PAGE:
light of the window at Lady Grove, a little apart, with two fingers of one hand stuck between his waistcoat-buttons and his chin sunken, thinking,—the most preposterous little fat man in the world. It made my aunt feel, she said, "like an old Field Marshal—knocks me into a cocked hat, George!"
Perhaps this Napoleonic bias made him a little less frequent with his cigars than he would otherwise have been, but of that I cannot be sure, and it certainly caused my aunt a considerable amount of vexation after he had read Napoleon and the Fair Sex, because for a time that roused him to a sense of a side of life he had in his commercial preoccupations very largely forgotten. Suggestion plays so great a part in this field. My uncle took the next opportunity and had an "affair!"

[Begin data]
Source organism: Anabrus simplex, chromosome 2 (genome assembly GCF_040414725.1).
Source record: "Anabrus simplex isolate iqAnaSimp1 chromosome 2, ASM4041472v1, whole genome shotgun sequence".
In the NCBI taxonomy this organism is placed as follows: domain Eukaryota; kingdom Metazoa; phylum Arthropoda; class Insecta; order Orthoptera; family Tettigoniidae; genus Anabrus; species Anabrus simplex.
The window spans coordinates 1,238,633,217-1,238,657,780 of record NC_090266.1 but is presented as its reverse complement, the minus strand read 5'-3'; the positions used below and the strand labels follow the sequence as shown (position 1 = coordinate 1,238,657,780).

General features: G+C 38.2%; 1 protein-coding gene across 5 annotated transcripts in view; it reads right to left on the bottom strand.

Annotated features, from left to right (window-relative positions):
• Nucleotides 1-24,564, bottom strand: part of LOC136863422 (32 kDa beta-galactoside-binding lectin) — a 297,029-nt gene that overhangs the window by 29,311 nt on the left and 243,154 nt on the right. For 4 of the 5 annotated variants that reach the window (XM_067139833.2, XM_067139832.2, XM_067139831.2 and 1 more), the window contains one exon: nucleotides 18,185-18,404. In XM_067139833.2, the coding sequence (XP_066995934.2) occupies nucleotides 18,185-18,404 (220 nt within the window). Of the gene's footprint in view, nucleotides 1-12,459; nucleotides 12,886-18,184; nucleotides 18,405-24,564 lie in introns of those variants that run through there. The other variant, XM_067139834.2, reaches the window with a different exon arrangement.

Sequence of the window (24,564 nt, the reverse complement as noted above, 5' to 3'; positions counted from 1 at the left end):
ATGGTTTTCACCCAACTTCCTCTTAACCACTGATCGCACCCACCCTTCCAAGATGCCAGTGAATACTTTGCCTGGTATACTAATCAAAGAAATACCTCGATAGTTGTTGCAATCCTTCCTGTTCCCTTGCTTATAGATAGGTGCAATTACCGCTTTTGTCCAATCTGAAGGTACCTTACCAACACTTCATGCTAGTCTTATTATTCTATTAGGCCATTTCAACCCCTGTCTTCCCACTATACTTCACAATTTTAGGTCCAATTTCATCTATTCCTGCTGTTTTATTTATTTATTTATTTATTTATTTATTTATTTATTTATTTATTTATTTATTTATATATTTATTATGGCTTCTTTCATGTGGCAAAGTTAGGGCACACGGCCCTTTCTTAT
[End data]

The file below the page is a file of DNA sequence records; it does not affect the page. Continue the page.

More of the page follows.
It was not a very impassioned affair, and the exact particulars never of course reached me. It is quite by chance I know anything of it at all. One evening I was surprised to come upon my uncle in a mixture of Bohemia and smart people at an At Home in the flat of Robbert, the R.A. who painted my aunt, and he was standing a little apart in a recess, talking or rather being talked to in undertones by a plump, blond little woman in pale blue, a Helen Scrymgeour who wrote novels and was organizing a weekly magazine. I elbowed a large lady who was saying something about them, but I didn't need to hear the thing she said to perceive the relationship of the two. It hit me like a placard on a hoarding. I was amazed the whole gathering did not see it. Perhaps they did. She was wearing a remarkably fine diamond necklace, much too fine for journalism, and regarding him with that quality of questionable proprietorship, of leashed but straining